Sometimes you’ve just got to get started and quit worrying about the perfect way to do something! As teachers, we tend to overthink. We want everything to be perfect. In teaching, there is no perfect. Just dive in and GO!

There is no better place to start in geometry than with the three undefined terms: **point, line and plane**! First, I like to see what students remember from past geometry lessons so I’ll ask them to list as many things as they can think of from their past math classes that had to do with geometry. I am amazed at how many students just sit and stare when I ask them to create that list. Sometimes I’ll have to prompt them by saying, “Do you know any shapes?” If they say yes, then I say, “Then you know some geometry.” I’ll ask again, “Do you know what a right angle is?” They usually say yes, so this is a nice way to get the ball rolling.

Now that the students realize they have an idea of some geometric concepts, I begin my lesson. We talk about how hard it is to define a point without giving an example. I go on to talk about line and plane and we discuss how in real life, there are no lines that go forever on this earth so we have to use examples that come close.

Next, I bring up some other important objects to see if students know what they are, such as segments, rays and angles. Students usually remember these from the past, but they are not familiar with how to name them using symbols. We discuss how to use a combination of letters and symbols to name things and how sometimes, you can use multiple ways to name the same object. Students struggle with writing names of geometric objects the correct way, but they get better as the year progresses.

When I talk about angles, I like to bring out the patty paper. This really gets the definition of an angle across. I like to have students draw two different rays on separate pieces of patty paper. They call one Ray CA and the other Ray CB. We then work on creating different types of angles and then they tape it into their notebook. Regular paper would work for this as well. You can see through regular paper well enough to do this exercise. ****Side note – If you are in a distance learning situation, think about materials that students should have on hand and tell them ahead of time! You might need to get creative.*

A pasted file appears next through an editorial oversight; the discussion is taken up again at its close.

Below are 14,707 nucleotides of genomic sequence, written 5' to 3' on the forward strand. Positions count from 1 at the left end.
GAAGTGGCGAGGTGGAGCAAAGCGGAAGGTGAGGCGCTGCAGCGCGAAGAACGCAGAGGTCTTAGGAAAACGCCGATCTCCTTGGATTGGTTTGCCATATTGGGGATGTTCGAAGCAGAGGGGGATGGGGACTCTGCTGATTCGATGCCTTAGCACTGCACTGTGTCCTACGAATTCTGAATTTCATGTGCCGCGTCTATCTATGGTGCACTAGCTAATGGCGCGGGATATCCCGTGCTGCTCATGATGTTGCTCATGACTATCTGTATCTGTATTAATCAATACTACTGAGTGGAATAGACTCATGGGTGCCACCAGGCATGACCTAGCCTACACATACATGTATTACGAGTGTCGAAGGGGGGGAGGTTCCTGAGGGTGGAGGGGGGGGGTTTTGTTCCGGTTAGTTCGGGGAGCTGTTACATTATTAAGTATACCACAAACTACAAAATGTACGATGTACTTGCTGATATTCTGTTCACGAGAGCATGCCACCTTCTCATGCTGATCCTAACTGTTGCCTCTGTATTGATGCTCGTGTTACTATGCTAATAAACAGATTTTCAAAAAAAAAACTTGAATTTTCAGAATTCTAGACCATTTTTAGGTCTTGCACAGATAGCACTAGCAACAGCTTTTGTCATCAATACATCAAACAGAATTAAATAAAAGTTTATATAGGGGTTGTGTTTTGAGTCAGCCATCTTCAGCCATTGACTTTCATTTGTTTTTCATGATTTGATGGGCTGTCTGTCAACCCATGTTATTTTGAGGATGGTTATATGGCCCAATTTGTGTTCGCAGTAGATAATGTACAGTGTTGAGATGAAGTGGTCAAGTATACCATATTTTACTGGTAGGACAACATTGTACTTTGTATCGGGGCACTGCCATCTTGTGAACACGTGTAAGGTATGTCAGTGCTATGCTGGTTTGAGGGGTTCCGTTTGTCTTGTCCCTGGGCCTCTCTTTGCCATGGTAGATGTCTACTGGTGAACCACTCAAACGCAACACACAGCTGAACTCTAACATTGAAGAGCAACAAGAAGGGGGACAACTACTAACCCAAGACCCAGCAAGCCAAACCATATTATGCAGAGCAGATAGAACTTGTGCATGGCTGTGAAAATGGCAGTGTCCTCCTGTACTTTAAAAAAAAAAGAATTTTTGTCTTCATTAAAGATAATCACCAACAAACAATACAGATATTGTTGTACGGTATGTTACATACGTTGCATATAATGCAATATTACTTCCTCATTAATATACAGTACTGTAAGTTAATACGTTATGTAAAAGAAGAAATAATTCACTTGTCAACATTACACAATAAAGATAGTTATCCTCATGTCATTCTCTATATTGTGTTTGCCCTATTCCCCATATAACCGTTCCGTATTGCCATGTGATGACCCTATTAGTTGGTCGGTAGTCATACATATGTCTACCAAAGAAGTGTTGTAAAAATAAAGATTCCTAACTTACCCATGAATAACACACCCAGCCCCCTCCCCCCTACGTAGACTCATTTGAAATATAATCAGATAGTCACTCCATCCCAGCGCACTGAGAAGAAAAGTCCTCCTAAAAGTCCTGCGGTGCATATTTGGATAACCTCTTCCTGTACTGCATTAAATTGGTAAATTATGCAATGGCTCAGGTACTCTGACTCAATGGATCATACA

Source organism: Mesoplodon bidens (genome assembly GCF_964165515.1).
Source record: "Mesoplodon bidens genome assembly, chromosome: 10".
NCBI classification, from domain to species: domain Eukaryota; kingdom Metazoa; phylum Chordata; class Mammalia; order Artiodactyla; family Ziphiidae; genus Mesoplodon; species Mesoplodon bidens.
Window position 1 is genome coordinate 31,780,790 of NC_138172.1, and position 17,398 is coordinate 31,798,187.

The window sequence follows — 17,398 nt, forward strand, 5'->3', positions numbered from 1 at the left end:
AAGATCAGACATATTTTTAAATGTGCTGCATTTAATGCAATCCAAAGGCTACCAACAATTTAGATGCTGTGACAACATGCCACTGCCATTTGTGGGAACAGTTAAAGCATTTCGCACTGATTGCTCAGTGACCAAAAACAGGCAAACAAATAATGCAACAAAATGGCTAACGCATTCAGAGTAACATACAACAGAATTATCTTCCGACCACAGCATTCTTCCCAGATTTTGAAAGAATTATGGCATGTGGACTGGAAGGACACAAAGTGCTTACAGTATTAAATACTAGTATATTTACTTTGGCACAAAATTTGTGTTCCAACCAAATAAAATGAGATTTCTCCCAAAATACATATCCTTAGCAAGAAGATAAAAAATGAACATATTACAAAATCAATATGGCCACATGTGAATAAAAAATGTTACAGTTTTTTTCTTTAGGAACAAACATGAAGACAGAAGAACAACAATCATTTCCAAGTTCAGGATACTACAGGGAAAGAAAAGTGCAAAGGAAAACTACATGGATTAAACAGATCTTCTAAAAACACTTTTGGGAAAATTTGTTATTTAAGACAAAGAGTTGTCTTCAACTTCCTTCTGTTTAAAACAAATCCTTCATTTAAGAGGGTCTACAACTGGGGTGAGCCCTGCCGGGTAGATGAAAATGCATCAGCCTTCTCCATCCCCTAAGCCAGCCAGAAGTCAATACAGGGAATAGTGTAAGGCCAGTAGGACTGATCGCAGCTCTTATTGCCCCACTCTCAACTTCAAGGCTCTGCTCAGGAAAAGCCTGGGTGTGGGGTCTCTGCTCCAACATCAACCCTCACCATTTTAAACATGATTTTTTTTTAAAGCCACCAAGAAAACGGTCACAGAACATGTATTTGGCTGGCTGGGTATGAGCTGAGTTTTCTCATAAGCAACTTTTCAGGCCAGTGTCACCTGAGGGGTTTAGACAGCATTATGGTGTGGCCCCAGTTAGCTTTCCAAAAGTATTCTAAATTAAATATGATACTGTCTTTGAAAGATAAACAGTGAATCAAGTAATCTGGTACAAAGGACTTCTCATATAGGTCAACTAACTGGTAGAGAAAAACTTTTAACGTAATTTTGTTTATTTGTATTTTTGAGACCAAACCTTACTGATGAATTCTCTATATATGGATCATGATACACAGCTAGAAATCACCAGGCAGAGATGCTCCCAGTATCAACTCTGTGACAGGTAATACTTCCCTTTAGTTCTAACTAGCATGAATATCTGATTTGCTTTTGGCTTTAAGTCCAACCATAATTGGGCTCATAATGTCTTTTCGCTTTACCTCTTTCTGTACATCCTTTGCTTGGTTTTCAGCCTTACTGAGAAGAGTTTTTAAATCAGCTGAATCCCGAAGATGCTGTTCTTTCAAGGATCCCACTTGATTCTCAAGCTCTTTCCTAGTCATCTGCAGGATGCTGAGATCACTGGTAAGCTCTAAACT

Another geometric concept that students usually know before entering my class is supplementary and complementary angles. If they struggle on knowing the difference, I use this little trick seen on the left. After I show the students this visual, they never forget the difference!

I finally finish up the lecture part of the lesson by discussing adjacent angles, vertical angles and linear pairs. We also need to spend time on collinear points, noncollinear points, coplanar points and noncoplanar points. This lesson is packed full of vocabulary so students need to start an interactive notebook to keep all of this information. ****Play-Doh is a great visual when explaining some of the vocabulary!* *Imagine three Play-Doh balls place in a line with a pencil or a straw place on top of them. This would show collinear points!*

We do some practice worksheets to make sure they are starting to understand. The next time we meet, we will work on the postulates that use these basic terms and try to use as many real-life objects as we can when discussing them. Here’s an example of my Google Slides presentation of one of the postulates:

I like to give a quiz over this lesson after students have completed the work. I give them a warning that the quiz **will happen** the next class. To make sure they do well on the quiz, we grade each other’s classwork and homework and make corrections and then give it back to the owner. ****In a virtual lesson, have students grade their own. Call on individuals to give their answers.* I usually just give a completion grade over this because it’s not usually a pretty grade š